-- Posted by falcon2412 on Wed, Jun 20, 2012, at 10:43 AM

I own a duplex close by the university for about 15 years now. I typically rent to college students and at one time lived in the building before buying my own home. Though the city and Mr. Coalter suggest it's only a small number of landlords and properties the issue pertains to, whatever happened to dealing with those landlords and properties? If the city implements this revenue producing tactic called "rental inspection and licensure" I won't hesitate to sell all my property! If the city has a problem with the way I maintain and keep my property they should address this on an individual basis. Kelly Green even implemented the city really has no idea the number of units they would have to inspect an over see. So basically you pay the fee and the city would eventually get around to do an inspection of the property! Let's face it the city says they are "concerned about your safety" What a JOKE. In reality Cape Girardeau City is looking for another way to increase revenue. If the money generated by the casino and other means isn't enough, let's keep on thinking of ways to get people to pay. As with anything else the city charges me, I increase my rent; the tenant now has to pay more and gives Cape Girardeau a big fat thank you for making their rent go up. My next question is how is the university is expected to pay? They rent/board students. We could go on to nursing homes that have residents that rent rooms and are boarded. How about our psychiatric facilities here in town that rent out rooms to individuals. Guess all those places won't be included because good chance they are already paying for some type of municipal license fee. How can the city require one entity and not another to pay? In the end those who are provided income from investment property will be forced to pay these ridiculous fees. Bet the city wouldn't consider doing it for free OR would they? After all it is for the safety and well being of those that are renting. However, I'm still trying to figure out how bureaucracy helps tenants, landlords, and the city? Oh, yeah it helps the city by generating more money! It may sound like a crazy idea but if this is such a huge problem why isn't the city dealing with those landlords? Also, who is forcing the tenants to live in such horrible places? Last time I had an apartment available, tenants came to look at it and decided for themselves if the apartment was up to their individual standards. If this is truly not about the city generating revenue there are dozens of other ways the city can deal with property management besides forcing fees for licensure.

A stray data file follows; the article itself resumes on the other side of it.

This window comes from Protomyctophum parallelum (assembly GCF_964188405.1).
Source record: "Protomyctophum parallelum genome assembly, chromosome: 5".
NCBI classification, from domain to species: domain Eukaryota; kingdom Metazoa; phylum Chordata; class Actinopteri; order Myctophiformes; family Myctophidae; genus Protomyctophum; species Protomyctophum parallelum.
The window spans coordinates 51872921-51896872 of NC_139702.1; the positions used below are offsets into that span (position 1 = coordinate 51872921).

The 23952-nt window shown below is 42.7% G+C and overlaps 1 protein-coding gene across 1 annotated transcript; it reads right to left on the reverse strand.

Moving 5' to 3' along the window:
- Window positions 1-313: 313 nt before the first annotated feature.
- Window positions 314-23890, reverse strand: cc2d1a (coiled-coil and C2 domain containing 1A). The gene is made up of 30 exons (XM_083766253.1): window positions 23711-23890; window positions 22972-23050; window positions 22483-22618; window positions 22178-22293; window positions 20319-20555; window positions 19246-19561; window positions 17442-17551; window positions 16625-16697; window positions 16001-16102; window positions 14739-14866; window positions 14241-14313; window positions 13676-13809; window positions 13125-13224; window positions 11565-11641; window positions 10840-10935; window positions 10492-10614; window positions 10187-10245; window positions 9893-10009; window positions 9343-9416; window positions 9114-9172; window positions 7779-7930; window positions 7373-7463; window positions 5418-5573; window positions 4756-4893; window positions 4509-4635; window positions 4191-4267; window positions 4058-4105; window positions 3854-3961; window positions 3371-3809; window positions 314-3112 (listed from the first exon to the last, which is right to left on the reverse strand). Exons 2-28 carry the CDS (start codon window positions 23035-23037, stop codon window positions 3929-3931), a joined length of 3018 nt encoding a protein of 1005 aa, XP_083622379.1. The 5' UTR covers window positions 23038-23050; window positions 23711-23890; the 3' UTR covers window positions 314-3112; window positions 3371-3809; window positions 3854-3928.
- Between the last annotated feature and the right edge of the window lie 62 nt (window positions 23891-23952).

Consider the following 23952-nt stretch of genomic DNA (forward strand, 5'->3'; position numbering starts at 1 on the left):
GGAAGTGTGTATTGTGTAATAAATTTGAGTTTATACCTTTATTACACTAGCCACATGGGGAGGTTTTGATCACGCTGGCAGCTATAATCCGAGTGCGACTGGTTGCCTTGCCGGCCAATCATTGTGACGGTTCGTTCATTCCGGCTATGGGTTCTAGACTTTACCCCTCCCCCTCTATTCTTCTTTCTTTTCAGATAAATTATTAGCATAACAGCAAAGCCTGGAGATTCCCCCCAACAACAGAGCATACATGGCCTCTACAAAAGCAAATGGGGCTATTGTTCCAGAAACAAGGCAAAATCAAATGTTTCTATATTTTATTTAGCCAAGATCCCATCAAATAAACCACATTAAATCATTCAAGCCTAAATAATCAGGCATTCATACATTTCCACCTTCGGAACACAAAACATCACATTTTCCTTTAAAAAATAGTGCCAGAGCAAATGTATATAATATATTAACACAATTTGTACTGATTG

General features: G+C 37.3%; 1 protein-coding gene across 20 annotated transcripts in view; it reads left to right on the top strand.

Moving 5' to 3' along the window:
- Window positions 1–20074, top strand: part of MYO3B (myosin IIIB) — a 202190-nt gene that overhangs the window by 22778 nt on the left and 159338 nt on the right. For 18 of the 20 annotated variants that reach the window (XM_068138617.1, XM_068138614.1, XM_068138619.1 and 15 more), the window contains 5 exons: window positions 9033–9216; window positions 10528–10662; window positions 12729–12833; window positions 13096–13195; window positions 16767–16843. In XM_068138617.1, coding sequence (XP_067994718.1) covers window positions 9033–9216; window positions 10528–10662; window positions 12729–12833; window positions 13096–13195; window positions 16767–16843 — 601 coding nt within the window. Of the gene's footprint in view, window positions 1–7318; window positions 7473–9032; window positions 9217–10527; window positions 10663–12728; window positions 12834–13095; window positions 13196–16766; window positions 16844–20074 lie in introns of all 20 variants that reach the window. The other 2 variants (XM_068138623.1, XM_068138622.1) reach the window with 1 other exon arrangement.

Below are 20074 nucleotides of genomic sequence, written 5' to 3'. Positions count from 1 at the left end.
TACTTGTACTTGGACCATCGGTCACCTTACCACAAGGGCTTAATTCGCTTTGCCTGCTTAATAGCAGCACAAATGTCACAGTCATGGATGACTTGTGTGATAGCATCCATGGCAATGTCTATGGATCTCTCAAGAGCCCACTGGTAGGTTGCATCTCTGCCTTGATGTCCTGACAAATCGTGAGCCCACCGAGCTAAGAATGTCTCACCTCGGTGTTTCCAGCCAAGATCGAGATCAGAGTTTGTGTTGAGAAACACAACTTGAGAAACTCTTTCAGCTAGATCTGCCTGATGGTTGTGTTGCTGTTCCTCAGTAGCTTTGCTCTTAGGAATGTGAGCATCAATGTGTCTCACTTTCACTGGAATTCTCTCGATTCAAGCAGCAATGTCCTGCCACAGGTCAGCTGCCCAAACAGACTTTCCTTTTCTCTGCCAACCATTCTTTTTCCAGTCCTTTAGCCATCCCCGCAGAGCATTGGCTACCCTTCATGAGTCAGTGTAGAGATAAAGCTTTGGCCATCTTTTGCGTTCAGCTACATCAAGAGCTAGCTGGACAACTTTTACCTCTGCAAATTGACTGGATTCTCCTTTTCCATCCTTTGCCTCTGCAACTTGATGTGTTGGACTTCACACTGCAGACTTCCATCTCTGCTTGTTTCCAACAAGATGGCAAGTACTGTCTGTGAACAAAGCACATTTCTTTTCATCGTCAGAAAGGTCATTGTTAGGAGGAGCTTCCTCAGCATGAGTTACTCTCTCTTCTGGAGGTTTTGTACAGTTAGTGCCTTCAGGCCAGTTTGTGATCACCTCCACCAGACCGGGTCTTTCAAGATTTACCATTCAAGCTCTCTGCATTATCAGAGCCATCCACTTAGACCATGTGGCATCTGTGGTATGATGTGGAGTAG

-- Posted by jrob on Thu, Jun 21, 2012, at 1:03 PM